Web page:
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Listen Up or Lose Out

 

BOOK REVIEW

Book Title:    Listen Up or Lose Out: How to Avoid Miscommunication, Improve Relationships, and Get More Done Faster
Authors:  Robert Bolton and Dorothy Grover Bolton
Publisher: AMACOM
List Price:   $19.95
Format:  Softcover, 272 pages
Publication Date:   2018
ISBN: 978-0-8144-3201-3
Reviewer: Linda Hughes Peterson, PMP
Review Date: May 2018

 



Introduction

This book reminds the reader why listening is important and why effective listening is hard for most people.  The Boltons distill many years of research on listening into an interesting and readable book.  They describe the research in the field and provide concrete recommendations for implementing the techniques described in the book.

Overview of Book’s Structure

The first section of the book covers why it is important to improve our listening.  From improving team communication in business to building strong, supporting relationships with family, listening is a critical skill.  Companies with high-quality work relationships tend to perform better and listening is a critical skill for building work relationships.  Strong relationships within the family and with friends promote a sense of well-being and contributes to better heath.

Part 2 of the book covers the do’s and don’ts of great listening.  Using the traditional communication model, the authors discuss how ambiguous the English language is.  This ambiguity of meanings of common words can cause problems that are seldom discovered until the negative consequences of the miscommunication surface.  They also include a list of six common missteps in the listening process that cause problems when they are abused.  This section provides concrete guidelines for reducing these missteps that starts with targeting one misstep and then striving for improvement rather than expecting to eliminate it at once.  Several specific listening skills are also discussed with suggestions on how to implement these skills.

The third section discusses reflective listening and how it reduces miscommunication.  As part of the discussion, the authors discuss how to paraphrase what was said and to use pauses in the conversation to allow the person to say all they need to say about a topic.  An interesting observation on pauses is that the speaker owns the pause and the listener should not take control until the speaker indicates that they have completed their speech.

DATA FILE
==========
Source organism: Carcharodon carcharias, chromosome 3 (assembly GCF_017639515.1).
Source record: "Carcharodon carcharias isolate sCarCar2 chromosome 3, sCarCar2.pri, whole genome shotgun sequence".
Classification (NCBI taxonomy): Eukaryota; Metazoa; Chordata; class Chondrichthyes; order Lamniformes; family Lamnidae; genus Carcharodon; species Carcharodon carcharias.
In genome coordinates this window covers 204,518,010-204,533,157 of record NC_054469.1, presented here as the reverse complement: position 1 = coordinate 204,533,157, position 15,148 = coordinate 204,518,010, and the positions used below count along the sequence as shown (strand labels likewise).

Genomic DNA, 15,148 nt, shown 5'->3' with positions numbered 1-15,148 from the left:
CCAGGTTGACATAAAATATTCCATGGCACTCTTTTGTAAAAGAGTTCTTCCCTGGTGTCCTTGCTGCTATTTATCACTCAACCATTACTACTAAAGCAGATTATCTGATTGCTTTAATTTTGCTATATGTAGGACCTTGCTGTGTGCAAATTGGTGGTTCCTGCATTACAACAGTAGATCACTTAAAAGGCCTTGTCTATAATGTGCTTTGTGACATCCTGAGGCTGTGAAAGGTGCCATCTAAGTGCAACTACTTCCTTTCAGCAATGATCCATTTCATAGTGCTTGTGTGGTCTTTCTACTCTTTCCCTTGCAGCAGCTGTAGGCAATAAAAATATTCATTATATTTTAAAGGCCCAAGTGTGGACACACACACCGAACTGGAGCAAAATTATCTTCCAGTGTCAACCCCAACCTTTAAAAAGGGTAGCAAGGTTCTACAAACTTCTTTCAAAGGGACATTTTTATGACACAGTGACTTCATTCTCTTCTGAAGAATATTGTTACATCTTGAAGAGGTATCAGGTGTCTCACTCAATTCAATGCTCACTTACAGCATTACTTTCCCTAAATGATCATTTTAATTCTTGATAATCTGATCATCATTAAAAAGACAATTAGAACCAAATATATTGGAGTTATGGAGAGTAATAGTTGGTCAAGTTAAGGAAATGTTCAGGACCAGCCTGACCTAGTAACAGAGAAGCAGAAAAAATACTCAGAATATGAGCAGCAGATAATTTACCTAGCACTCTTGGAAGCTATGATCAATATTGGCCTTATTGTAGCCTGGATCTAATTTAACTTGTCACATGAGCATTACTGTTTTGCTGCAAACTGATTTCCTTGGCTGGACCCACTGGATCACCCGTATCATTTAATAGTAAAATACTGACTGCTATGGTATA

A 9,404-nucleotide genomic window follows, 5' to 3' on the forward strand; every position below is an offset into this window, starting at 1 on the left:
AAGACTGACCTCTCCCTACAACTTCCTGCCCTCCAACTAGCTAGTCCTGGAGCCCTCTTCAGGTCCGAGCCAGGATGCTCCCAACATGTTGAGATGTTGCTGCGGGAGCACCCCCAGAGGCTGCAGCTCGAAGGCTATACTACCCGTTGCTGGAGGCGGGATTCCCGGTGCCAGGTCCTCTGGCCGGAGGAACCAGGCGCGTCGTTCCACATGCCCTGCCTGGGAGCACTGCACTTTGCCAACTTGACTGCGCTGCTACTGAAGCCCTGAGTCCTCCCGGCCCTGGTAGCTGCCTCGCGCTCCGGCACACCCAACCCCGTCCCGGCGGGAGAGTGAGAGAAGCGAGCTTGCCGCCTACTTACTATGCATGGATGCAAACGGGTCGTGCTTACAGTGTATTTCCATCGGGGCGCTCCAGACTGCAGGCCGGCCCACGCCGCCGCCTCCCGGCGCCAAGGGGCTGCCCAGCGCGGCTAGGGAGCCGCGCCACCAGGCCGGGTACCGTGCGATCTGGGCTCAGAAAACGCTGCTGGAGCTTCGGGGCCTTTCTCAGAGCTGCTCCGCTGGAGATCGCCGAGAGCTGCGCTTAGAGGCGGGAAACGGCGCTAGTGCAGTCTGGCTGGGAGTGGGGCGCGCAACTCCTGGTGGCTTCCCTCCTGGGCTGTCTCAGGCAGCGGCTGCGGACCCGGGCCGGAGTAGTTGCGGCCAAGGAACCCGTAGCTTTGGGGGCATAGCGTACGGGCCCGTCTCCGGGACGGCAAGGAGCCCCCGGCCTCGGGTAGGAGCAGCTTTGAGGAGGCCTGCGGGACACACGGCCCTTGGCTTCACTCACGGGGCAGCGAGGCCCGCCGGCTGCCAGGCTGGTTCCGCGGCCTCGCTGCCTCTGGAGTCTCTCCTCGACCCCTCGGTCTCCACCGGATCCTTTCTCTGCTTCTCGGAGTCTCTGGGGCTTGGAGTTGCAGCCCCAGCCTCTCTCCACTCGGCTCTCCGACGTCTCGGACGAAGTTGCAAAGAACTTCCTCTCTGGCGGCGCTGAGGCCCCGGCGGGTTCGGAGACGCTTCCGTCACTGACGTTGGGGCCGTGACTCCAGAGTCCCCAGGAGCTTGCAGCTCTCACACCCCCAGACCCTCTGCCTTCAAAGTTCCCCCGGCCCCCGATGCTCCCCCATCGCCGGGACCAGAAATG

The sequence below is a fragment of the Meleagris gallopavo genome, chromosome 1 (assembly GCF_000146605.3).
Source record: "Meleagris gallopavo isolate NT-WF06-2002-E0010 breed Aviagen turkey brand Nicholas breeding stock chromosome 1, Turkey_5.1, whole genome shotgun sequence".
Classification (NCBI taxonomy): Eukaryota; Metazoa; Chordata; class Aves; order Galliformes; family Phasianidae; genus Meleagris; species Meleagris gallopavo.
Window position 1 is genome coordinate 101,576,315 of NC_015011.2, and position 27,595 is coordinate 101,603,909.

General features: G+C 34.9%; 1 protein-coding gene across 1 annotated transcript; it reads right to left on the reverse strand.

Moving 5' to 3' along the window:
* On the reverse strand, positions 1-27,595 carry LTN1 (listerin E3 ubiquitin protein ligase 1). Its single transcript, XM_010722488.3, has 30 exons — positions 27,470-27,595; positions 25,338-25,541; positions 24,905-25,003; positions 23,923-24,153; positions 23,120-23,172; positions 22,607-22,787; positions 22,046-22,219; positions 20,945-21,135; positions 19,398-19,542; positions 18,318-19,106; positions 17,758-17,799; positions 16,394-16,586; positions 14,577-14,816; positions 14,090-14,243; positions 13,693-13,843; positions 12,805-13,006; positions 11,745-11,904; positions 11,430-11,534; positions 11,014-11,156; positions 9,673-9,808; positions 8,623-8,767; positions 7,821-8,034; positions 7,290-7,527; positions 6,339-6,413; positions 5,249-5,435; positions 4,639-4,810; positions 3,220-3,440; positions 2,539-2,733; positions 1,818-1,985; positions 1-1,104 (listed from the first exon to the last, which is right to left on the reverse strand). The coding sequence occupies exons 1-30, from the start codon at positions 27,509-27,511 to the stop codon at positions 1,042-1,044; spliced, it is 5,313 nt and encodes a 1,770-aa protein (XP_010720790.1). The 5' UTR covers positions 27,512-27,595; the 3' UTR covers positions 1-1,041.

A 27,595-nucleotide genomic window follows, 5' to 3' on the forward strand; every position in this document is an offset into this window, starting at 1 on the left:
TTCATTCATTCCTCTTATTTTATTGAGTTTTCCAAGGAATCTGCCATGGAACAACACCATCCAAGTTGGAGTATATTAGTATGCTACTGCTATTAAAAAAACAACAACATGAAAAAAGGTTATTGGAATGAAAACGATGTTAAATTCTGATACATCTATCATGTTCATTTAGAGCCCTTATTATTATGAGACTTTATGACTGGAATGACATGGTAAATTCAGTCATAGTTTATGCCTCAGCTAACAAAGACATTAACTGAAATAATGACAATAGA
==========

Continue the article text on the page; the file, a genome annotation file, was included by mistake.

Part 4 addresses reading and reflecting other people’s feelings.  The authors discuss the importance of emotions related to work, relationships, and health.  They relate the ability to read a person’s body language to understanding a person’s feelings and how the ability to read body language improves communication.  The authors provide lists of words to help the listener recognize various emotions and the strength of the emotion as well as terms that can be used to reflect the speaker’s feelings.

The last section of the book discusses the use of summary reflections to capture the essence of a conversation to make sure that there is understanding between the two parties to the conversation.  It also discusses the results-focused listening process that can be used to resolve problems that have been discovered during the conversation. This approach allows the speaker and listener to explore the problem, to discuss what has been done so far, and to provide input about the solution if it is desired.

Highlights

The book consolidates information from a variety of sources and presents it in a useful and logical order.  It explains why each technique is important and how to apply the technique.  There are examples that demonstrate the techniques.  The book emphasizes that improving listening is a process that takes time and practice.  It suggests that the first step in the process is recognizing communication errors after the fact.  As the practitioner continues to use the techniques, the recognition of the errors moves to the point where the error occurs.  Eventually, the new expert listener will recognize that they are about to make a mistake and stop themselves before they do it.

More…

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About the Reviewer


Linda Hughes Peterson

Texas, USA

 

 

Linda Hughes Peterson, CDP, PMP has been an IT professional for over 40 years.  She is currently adjunct faculty at San Antonio College and Webster University (Lackland Air Force Base) teaching programming, operating systems, systems analysis and design, and project management to undergraduate and graduate students.  She is a member of PMI, AITP, and ACM and has been honored for outstanding teaching in an online environment.

Linda holds a BS Computer Science & Statistics (University of Delaware), MBA Technology Management (University of Phoenix) and ABD, Information Technology Management (Capella University).  Her professional certifications include Project Management Professional (PMP), Certified Data Processor (CDP) and Graduate Certificate, Project Management, Webster University.  She can be contacted at [email protected] .

 

Editor’s note:  Editor’s note:  This book review was the result of a partnership between the publisher, PM World and the Alamo PMI Chapter in San Antonio, Texas. Authors and publishers provide the books to PM World; books are delivered to the PMI Alamo Chapter, where they are offered free to PMI members to review; book reviews are published in the PM World Journal and PM World Library.  PMI Alamo Chapter members can keep the books as well as claim PDUs for PMP recertification when their reviews are published.  PMI members are generally mid-career professionals, the audience for most project management books.   

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